Archive for November 5th, 2010
Electoral politics have become the playground of billionaires and corporations bent on ruling, not governing. Identifying and getting out voters in elections for political offices against these interests is noble but, under our current corrupt system ordinary citizens don’t and won’t have the money resources now or ever which the billionaires and corporate interests have.
One way out is to adopt an immediate strategy of the pursuit of structural changes formed from the grass roots which may, in the long run, blunt the impact of the apparent rise of corporate fascism in America and perhaps turn the tide.
States have the most critical role to be played in delivering aid to those hardest hit by our current economic crisis. States are where the tires hit the road, and states can act much more efficiently and quickly to meet the specific demands of their citizens. Even after the states have taken action, Congress can support these actions with direct funding and augment the strained budgets the states face with declining tax revenues in our recessionary economy.
I’ll use an example of my home state of Missouri.
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I was having too much coffee with a professor of strategy, and had a thought inspired by the recent electoral results and the last 2 years. One obvious point is that the Republicans are much more strategic than Democrats. The latter win the occasional battle, but the former keep the war in mind.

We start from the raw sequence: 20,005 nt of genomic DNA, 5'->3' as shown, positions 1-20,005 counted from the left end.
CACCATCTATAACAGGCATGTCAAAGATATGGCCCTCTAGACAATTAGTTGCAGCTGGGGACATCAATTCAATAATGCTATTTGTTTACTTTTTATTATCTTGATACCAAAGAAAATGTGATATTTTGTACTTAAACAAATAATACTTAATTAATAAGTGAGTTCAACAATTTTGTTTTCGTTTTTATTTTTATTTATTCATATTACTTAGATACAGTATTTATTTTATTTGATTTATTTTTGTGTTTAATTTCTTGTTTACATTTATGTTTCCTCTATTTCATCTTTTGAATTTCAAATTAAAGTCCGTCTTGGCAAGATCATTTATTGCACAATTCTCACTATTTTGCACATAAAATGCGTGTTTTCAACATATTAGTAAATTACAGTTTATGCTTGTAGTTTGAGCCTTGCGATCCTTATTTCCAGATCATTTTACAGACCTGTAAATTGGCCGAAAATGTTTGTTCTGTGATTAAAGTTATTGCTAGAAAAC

Convince the Democrat party machinery to immediately let President Obama stop rowing farther and further to the right in order to placate unwinnable votes from across the aisle. This has proven to be a useless course of action. Recall Lieberman filibustering the Health Insurance Act because it contained the Lieberman plan for Medicare buy-in.
Obama can embrace his original moderate position that reactionary Republicans have successfully framed as Lunatic Left Wing. Hold fast to principles of long term growth and fairness, of paying for what we get, of letting science inform decisions preferentially over bottom line considerations, and of enforcing equal rights for all. Then lean even farther to the left, and show America what left wing really is.
As 2011 draws to a close, groom some now-apparently-more-moderate Democrat for the primary. Let Obama lose his bid for an immediate second term; he can return after 4 years.
Meanwhile, hope the Tea Party succeeds in its bid to put some right wing nutcase on the Republican ticket. They’ve had shocking success at such in this just past election, including the new senator who wants to repeal the Civil Rights Act. Think Palin and Paul in 2012!
I suspect that we’ll have not only independents, but lifetime Republicans wondering whether voting Democrat isn’t really their best bet.